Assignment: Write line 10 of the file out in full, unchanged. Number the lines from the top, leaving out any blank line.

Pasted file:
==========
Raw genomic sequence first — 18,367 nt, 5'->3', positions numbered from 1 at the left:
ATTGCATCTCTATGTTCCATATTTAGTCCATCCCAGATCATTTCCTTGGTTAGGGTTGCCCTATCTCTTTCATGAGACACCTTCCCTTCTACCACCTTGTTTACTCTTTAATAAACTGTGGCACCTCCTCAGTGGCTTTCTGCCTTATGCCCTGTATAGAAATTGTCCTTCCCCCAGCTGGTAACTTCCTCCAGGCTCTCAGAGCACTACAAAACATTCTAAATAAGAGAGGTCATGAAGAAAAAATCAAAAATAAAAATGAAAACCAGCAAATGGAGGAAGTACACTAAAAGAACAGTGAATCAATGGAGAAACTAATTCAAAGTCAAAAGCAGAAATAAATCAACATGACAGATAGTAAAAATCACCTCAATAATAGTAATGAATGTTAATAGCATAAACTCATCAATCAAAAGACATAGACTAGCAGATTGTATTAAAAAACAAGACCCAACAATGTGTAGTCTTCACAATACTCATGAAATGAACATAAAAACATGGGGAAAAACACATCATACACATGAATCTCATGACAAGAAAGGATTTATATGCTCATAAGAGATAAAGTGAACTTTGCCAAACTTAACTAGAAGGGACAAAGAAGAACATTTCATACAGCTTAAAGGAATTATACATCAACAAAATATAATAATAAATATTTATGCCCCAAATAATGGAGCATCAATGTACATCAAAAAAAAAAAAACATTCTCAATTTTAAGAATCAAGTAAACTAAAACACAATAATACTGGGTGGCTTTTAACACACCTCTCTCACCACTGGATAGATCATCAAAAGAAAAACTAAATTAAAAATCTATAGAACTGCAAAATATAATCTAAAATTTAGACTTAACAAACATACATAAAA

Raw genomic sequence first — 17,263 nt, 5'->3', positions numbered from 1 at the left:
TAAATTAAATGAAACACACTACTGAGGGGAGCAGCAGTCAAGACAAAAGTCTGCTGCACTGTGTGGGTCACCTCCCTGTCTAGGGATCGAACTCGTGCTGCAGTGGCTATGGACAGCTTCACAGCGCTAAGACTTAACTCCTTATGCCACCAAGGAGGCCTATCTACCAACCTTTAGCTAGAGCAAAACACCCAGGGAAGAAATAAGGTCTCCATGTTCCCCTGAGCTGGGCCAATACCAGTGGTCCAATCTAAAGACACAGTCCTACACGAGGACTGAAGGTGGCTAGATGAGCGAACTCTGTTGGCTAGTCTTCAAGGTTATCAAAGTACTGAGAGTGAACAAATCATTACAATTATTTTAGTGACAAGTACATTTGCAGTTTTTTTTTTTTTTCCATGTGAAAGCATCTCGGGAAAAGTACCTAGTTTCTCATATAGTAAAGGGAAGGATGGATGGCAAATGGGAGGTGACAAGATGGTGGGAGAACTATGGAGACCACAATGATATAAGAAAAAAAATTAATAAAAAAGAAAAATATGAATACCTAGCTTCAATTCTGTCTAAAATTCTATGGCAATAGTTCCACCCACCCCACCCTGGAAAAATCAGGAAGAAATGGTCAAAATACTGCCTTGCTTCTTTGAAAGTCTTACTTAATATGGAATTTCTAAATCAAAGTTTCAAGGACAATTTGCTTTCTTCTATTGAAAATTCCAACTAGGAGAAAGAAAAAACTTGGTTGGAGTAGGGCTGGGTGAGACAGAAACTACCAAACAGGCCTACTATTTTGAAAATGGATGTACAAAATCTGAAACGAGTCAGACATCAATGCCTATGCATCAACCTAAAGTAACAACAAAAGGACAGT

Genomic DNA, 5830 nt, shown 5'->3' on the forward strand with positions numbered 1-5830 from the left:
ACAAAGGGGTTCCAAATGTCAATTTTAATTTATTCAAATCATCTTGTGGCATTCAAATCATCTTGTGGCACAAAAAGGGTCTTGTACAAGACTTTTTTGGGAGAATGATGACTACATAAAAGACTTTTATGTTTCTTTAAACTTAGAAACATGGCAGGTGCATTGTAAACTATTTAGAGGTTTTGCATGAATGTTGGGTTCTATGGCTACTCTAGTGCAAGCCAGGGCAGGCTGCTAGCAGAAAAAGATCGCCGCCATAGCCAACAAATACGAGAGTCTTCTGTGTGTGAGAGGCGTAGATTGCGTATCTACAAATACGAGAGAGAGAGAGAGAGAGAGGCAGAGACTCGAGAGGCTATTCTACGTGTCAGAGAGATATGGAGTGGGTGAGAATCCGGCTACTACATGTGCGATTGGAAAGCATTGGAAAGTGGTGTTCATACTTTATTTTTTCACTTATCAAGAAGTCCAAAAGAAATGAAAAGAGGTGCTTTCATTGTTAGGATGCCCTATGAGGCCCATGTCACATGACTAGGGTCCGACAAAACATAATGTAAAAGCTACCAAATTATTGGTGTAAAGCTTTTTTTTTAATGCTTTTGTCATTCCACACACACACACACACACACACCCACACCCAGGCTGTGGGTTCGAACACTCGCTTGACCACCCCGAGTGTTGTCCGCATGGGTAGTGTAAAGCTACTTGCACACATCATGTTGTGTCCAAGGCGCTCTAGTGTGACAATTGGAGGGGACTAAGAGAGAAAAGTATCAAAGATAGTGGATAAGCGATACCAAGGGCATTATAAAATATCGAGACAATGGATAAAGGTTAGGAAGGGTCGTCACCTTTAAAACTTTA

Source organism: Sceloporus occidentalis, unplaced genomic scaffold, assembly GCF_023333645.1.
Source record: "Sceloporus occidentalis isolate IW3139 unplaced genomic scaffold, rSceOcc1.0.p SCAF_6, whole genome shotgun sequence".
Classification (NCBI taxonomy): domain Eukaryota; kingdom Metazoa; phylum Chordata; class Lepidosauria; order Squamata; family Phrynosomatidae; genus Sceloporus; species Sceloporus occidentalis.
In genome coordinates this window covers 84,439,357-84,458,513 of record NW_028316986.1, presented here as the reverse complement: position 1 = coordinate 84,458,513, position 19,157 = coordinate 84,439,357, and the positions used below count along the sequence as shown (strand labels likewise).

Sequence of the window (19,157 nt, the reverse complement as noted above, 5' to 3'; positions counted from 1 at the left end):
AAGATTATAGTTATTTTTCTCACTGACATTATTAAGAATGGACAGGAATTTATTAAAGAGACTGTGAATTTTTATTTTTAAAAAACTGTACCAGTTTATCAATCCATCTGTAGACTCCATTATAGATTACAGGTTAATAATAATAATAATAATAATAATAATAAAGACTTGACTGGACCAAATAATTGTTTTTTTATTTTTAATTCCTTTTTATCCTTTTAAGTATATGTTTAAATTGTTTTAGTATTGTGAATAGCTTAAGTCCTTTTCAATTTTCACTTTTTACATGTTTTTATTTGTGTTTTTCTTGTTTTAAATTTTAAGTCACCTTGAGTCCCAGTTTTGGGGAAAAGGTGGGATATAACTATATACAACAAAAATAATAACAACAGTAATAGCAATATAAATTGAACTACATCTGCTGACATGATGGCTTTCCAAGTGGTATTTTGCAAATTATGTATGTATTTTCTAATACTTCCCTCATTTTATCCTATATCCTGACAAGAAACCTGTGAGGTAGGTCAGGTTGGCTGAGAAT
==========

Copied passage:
In genome coordinates this window covers 84,439,357-84,458,513 of record NW_028316986.1, presented here as the reverse complement: position 1 = coordinate 84,458,513, position 19,157 = coordinate 84,439,357, and the positions used below count along the sequence as shown (strand labels likewise).